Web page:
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5 to “Why Use Private or Protected?”

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  1. jokiz's blog says:

    Encapsulation vs Testability…

    Reference articles: Why use private or protected Testability I am fond of Rocky Lhotka ‘s CSLA framework…

  1. Tim says...

    Is there ever a good case to use protected virtual/abstract members?

    Yes, if you’re building a framework where your classes are meant to be extended. Certain functions you want to make virtual so that they can be overwritten and called. If they are not virtual, they can be overwritten with “new” but not called.

  2. jflowers says...

    I agree, a framework is a good case to use protected virtual/abstract members.

  3. Chris Brown says...

    I agree that people tend to over-use inheritance when an association would be more appropriate. However, saying that private/protected should not be used is a gross over-simplification.

    Private/protected have their place in a rounded design and infact they are used extensively throughout the .NET framework.

    “Ah!”, I hear you say, “what about unit testing?”. Well, only the public interface needs testing as this is the only part that can be called directly. All other methods are called indirectly. “But then it is not clear where an exception originated” – true but typically a private or protected methods are called as a child of a public operation – hence this indirection is no big deal.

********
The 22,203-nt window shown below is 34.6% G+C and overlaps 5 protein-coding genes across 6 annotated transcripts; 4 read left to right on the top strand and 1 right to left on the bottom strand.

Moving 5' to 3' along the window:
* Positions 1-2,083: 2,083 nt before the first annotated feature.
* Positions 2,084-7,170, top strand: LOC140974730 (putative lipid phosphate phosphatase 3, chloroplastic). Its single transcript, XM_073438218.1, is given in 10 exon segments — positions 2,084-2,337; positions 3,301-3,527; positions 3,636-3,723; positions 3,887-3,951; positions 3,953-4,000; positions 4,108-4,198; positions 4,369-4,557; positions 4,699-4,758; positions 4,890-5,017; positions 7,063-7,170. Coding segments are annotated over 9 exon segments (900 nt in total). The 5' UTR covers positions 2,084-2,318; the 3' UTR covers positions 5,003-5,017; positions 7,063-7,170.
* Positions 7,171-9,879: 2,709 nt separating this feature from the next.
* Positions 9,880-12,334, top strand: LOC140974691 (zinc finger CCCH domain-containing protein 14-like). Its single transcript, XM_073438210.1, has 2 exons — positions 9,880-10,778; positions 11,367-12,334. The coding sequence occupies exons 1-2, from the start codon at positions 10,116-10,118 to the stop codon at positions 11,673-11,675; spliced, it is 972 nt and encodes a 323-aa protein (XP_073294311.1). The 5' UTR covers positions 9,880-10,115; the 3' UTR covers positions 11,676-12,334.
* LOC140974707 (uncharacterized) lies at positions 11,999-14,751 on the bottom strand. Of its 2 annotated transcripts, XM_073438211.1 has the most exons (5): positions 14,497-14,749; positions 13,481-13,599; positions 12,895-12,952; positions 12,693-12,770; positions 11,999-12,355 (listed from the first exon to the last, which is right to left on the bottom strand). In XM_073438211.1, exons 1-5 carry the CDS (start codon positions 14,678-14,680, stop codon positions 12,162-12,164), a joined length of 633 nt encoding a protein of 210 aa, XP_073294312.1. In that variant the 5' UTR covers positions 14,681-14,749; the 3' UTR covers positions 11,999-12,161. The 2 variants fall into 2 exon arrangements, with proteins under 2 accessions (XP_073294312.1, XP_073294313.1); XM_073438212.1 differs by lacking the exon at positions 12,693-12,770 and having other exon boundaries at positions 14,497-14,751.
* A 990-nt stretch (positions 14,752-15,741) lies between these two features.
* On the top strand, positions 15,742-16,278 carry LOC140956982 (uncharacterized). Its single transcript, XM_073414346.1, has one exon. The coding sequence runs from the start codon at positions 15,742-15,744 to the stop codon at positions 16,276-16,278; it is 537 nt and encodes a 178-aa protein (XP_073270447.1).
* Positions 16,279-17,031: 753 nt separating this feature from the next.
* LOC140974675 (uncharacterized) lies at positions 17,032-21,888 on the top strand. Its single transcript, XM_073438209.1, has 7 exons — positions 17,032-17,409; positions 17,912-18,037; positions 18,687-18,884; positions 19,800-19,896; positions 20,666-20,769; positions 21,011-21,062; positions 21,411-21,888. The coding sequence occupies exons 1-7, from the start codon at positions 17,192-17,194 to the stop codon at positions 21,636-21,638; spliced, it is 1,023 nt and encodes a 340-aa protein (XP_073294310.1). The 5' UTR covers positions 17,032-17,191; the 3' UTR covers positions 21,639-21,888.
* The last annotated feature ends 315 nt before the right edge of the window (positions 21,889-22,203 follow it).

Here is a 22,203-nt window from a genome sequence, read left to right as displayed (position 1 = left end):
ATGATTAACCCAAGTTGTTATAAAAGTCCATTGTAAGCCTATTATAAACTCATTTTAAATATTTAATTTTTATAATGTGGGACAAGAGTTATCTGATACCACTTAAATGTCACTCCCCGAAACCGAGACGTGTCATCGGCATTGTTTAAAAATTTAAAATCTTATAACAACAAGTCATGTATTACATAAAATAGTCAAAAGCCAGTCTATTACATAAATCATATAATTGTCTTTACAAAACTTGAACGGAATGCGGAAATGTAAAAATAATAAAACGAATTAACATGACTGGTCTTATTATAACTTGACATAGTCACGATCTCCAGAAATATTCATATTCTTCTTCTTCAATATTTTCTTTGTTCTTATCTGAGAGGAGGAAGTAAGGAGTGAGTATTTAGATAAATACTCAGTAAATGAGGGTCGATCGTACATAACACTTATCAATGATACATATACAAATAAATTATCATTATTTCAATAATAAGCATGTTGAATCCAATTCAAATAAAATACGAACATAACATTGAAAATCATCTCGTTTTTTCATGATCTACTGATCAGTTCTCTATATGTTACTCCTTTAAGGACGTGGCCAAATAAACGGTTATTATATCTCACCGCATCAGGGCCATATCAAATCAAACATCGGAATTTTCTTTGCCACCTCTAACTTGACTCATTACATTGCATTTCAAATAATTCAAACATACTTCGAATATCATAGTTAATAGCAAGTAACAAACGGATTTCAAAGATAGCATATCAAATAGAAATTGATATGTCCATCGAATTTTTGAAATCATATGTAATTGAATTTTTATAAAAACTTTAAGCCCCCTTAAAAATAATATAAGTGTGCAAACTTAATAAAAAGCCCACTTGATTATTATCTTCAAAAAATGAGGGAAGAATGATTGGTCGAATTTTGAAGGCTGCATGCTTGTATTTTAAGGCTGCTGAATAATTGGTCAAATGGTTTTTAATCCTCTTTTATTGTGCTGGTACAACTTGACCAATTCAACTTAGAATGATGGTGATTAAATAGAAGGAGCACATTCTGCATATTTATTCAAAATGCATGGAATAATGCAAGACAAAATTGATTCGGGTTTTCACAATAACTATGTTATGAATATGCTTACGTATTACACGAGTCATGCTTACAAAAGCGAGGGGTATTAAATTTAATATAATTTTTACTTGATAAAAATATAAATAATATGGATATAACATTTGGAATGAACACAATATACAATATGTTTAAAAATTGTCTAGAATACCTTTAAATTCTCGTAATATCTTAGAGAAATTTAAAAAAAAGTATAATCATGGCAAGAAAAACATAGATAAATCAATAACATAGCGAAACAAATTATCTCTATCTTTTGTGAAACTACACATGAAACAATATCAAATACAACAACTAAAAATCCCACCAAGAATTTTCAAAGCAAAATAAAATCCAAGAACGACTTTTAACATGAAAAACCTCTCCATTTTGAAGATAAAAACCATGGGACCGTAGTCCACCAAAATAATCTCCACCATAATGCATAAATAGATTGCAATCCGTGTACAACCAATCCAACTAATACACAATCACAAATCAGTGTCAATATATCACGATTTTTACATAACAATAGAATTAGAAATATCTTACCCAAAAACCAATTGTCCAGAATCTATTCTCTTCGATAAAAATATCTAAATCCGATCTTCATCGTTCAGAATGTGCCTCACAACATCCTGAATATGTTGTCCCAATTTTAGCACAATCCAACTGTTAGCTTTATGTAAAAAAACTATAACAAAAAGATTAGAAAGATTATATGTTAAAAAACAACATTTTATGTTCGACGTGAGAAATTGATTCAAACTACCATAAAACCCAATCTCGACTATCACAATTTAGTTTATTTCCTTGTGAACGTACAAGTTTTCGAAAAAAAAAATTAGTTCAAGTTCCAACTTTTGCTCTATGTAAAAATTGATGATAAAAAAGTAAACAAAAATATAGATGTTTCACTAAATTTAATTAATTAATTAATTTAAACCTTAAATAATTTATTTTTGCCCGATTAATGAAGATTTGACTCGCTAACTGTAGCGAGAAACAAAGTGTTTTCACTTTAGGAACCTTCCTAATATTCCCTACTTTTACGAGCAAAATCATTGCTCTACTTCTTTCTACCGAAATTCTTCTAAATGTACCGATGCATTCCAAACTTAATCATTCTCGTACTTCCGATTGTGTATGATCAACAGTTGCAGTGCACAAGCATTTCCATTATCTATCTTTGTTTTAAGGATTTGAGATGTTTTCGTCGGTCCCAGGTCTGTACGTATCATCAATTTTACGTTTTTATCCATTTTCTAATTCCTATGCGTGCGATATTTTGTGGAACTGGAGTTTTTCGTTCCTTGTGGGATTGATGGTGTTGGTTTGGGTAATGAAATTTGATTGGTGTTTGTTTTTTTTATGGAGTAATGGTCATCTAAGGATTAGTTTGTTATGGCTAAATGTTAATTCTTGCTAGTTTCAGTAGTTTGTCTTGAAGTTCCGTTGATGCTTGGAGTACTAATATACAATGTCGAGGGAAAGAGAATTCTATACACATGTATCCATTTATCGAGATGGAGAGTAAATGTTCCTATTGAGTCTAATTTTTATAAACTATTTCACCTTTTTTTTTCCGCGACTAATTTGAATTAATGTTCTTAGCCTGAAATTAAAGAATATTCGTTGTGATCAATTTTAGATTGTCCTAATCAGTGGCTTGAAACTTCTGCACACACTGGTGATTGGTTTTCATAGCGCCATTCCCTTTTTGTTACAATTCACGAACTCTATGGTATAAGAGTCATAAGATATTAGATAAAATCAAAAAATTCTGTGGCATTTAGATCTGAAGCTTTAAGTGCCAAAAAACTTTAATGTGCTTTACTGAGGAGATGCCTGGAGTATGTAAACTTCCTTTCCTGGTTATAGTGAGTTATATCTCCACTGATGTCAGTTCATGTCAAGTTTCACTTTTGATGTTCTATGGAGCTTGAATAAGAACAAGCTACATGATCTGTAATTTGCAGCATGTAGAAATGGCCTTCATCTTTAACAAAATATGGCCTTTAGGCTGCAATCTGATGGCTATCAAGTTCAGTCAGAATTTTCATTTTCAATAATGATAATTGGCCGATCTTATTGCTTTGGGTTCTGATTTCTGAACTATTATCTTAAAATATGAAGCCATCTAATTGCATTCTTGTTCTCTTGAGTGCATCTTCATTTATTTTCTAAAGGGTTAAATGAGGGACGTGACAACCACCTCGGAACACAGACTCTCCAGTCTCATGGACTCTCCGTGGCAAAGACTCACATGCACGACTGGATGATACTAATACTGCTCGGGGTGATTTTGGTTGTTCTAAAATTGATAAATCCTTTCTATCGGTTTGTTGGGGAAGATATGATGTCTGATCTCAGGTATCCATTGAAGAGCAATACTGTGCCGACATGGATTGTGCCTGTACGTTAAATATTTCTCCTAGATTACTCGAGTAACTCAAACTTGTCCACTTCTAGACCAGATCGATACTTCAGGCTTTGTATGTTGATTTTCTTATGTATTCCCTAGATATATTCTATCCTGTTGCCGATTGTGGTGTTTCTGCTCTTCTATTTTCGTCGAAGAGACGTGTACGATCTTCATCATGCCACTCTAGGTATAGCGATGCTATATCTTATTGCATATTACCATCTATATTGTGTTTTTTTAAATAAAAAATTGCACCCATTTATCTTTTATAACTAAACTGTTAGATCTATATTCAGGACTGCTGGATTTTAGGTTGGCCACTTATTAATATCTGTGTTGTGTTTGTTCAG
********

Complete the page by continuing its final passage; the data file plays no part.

Dropping private/protected from your toolbox means you are effectively handicapping yourself unnecessarily.

    (PS. Singleton, prototype, builder – I felt I should mention a few GoF patterns!)

  4. jflowers says...

    Chris,
    I guess that part I having trouble with is: if it the code was important enough to create a new class for isn’t it important enough to test directly?

    The point of private and protected classes is to hide theme from developers that you do not want using them. There are other ways to hide them from those developers, like packaging or namepsaces. So if it is important to unit test them directly and hide them how can this be accomplished? That is what I am trying to communicate.

    P.S. Observer, Proxy, Adapter. :-P

  5. jokiz's blog says...

    Encapsulation vs Testability…

    Reference articles: Why use private or protected Testability I am fond of Rocky Lhotka ‘s CSLA framework…